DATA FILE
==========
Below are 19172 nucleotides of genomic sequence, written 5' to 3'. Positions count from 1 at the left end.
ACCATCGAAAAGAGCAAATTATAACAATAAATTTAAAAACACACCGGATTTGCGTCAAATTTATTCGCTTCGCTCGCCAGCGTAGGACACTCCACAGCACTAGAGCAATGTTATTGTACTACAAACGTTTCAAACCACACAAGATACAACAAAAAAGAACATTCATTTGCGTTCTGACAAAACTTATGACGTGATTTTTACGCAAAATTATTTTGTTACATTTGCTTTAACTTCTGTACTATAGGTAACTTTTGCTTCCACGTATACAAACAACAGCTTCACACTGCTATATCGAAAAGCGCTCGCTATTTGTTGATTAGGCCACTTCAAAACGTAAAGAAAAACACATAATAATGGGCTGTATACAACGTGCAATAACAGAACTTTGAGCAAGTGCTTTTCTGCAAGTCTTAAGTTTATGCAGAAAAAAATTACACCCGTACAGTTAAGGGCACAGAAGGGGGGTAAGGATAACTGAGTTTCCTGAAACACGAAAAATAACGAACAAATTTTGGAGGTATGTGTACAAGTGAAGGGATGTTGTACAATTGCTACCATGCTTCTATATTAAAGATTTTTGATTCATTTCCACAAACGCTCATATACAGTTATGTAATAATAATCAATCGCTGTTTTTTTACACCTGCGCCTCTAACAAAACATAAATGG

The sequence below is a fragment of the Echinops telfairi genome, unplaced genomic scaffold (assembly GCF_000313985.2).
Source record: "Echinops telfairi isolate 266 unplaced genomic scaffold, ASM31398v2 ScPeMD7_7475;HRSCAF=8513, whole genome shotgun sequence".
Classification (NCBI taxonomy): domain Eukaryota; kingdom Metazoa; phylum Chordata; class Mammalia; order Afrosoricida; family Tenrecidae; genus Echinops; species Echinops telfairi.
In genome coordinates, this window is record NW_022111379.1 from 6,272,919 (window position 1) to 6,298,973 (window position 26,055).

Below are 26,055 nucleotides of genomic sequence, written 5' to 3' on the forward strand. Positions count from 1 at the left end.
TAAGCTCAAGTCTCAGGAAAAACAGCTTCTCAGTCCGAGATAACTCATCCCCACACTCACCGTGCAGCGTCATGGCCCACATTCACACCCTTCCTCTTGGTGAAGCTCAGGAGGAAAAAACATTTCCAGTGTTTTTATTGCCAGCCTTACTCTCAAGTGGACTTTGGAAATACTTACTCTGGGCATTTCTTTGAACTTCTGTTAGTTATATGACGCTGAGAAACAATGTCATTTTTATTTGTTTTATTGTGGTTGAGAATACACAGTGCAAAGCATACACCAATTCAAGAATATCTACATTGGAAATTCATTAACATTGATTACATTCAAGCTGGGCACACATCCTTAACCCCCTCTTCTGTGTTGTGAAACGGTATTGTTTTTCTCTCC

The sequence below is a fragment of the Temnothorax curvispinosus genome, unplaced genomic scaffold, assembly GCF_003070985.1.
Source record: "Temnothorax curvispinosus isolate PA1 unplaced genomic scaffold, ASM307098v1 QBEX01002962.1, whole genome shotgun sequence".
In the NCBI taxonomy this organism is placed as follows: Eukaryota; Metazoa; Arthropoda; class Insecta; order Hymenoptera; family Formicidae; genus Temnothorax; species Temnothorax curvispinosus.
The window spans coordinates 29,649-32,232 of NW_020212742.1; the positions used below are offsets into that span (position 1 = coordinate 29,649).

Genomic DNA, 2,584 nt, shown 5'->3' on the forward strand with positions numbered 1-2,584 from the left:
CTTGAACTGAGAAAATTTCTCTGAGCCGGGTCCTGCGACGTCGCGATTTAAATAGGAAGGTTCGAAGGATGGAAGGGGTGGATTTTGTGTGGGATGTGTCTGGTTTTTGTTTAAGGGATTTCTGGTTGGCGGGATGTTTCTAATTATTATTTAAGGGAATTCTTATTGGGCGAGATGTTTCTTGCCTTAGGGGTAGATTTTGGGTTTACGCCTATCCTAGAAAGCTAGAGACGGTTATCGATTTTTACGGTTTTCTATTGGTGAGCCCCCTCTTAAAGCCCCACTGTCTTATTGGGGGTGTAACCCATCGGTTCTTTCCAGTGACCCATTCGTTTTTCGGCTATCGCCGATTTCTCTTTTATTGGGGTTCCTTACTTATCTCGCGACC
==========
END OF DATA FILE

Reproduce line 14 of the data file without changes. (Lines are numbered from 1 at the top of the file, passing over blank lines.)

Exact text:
CTTGAACTGAGAAAATTTCTCTGAGCCGGGTCCTGCGACGTCGCGATTTAAATAGGAAGGTTCGAAGGATGGAAGGGGTGGATTTTGTGTGGGATGTGTCTGGTTTTTGTTTAAGGGATTTCTGGTTGGCGGGATGTTTCTAATTATTATTTAAGGGAATTCTTATTGGGCGAGATGTTTCTTGCCTTAGGGGTAGATTTTGGGTTTACGCCTATCCTAGAAAGCTAGAGACGGTTATCGATTTTTACGGTTTTCTATTGGTGAGCCCCCTCTTAAAGCCCCACTGTCTTATTGGGGGTGTAACCCATCGGTTCTTTCCAGTGACCCATTCGTTTTTCGGCTATCGCCGATTTCTCTTTTATTGGGGTTCCTTACTTATCTCGCGACC